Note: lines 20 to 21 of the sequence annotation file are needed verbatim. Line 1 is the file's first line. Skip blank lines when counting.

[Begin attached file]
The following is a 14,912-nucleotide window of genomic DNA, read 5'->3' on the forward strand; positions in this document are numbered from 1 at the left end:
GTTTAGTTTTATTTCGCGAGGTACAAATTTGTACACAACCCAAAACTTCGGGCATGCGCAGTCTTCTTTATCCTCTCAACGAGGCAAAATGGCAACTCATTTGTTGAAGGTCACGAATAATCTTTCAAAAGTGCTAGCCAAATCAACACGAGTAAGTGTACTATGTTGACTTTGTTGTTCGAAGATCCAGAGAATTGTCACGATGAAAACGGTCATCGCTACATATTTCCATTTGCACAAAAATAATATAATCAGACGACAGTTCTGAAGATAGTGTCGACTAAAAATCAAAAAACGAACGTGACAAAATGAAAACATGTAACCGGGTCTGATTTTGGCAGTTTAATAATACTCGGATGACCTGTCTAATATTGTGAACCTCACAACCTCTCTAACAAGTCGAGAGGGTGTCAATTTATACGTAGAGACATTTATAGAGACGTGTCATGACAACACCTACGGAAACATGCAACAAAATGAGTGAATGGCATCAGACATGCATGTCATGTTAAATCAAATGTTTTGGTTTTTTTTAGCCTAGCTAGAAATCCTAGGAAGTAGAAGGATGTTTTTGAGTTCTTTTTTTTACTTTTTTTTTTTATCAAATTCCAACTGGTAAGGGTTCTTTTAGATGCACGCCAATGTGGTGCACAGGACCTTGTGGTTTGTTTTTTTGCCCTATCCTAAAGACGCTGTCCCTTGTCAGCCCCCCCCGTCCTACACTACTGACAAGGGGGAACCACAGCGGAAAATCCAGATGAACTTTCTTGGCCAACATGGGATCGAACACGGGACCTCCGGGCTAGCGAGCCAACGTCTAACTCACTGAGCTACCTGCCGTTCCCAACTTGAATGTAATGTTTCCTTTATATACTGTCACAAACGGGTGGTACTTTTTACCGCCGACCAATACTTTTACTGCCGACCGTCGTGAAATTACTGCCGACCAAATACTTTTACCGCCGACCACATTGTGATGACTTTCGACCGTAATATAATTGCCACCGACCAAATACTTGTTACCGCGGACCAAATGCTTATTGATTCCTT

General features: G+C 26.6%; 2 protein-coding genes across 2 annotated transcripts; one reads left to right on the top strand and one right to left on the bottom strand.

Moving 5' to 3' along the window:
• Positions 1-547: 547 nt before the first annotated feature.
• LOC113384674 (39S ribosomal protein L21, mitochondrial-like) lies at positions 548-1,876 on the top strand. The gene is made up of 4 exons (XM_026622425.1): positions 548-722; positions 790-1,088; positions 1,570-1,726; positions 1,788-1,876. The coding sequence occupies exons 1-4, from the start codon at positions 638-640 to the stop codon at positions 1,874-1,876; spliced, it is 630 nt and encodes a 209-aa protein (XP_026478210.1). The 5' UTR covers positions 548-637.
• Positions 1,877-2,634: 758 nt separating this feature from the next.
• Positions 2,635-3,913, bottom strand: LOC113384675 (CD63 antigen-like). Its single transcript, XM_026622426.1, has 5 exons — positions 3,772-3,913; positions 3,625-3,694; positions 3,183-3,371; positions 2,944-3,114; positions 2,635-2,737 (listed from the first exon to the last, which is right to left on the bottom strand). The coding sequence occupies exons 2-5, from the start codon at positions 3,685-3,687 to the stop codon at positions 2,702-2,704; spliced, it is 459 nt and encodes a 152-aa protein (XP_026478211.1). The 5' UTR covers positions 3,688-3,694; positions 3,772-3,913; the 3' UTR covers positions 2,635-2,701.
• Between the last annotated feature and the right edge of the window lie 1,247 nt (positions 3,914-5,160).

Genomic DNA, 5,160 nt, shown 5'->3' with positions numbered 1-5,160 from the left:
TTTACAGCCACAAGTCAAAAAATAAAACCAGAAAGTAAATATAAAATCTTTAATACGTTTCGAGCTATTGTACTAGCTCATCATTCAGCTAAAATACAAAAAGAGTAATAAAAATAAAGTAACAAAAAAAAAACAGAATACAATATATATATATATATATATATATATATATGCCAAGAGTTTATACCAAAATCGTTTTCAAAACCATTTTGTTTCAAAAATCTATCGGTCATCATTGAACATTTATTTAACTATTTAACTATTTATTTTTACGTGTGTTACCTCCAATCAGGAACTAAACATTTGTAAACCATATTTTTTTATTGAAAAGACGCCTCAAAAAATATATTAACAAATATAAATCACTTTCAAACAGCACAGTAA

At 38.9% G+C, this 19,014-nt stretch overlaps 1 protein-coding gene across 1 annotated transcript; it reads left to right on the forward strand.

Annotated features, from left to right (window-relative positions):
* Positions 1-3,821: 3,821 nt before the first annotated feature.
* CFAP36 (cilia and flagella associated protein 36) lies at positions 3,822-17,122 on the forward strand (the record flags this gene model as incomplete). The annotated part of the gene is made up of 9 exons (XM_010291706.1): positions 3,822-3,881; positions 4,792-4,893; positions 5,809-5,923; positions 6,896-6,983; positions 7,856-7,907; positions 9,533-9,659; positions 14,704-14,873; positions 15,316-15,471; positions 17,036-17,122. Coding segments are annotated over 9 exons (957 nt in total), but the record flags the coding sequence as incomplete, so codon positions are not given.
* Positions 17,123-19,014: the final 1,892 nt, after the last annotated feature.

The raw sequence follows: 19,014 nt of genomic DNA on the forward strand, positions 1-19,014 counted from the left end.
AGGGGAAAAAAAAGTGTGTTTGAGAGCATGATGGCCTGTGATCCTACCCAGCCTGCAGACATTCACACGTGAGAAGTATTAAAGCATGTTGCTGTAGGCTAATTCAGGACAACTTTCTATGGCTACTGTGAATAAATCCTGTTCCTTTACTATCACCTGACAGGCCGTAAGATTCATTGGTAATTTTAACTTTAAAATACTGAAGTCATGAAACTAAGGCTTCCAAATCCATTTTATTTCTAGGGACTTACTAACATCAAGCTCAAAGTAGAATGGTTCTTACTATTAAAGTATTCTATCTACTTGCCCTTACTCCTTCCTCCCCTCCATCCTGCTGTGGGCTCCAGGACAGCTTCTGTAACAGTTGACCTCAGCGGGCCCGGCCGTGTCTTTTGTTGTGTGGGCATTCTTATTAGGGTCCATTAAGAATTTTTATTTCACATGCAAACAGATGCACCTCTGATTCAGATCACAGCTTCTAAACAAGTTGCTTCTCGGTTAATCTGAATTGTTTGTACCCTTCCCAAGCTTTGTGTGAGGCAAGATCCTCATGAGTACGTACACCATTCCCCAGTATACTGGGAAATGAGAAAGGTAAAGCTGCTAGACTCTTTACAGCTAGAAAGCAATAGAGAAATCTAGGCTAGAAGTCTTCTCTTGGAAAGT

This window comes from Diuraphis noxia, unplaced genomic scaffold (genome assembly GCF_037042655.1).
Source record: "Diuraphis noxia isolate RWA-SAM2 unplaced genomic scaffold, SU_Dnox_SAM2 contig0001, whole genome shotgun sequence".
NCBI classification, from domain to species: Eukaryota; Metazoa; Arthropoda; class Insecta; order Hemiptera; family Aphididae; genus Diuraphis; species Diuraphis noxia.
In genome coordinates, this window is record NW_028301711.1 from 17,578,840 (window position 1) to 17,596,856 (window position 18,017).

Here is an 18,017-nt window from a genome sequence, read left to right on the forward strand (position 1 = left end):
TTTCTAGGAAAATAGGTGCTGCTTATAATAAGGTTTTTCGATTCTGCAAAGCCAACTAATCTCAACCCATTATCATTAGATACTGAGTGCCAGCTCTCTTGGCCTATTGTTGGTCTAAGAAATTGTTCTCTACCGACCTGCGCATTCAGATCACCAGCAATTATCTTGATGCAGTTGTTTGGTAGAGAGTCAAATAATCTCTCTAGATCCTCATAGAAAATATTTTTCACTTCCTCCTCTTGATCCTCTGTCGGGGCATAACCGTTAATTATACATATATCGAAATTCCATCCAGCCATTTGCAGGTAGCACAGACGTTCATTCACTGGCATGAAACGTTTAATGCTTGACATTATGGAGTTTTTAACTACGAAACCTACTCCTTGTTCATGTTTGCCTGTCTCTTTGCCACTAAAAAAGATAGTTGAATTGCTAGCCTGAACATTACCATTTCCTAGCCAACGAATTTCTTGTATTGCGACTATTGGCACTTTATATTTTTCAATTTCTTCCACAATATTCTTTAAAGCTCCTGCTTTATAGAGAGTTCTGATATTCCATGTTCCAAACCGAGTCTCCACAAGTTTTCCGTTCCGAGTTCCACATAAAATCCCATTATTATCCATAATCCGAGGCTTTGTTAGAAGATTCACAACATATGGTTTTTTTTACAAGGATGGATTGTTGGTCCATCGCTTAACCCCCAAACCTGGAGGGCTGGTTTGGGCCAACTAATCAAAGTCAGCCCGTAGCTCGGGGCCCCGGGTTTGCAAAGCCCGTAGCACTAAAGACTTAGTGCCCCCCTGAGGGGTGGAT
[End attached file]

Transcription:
Source record: "Diuraphis noxia isolate RWA-SAM2 unplaced genomic scaffold, SU_Dnox_SAM2 contig0001, whole genome shotgun sequence".
NCBI classification, from domain to species: Eukaryota; Metazoa; Arthropoda; class Insecta; order Hemiptera; family Aphididae; genus Diuraphis; species Diuraphis noxia.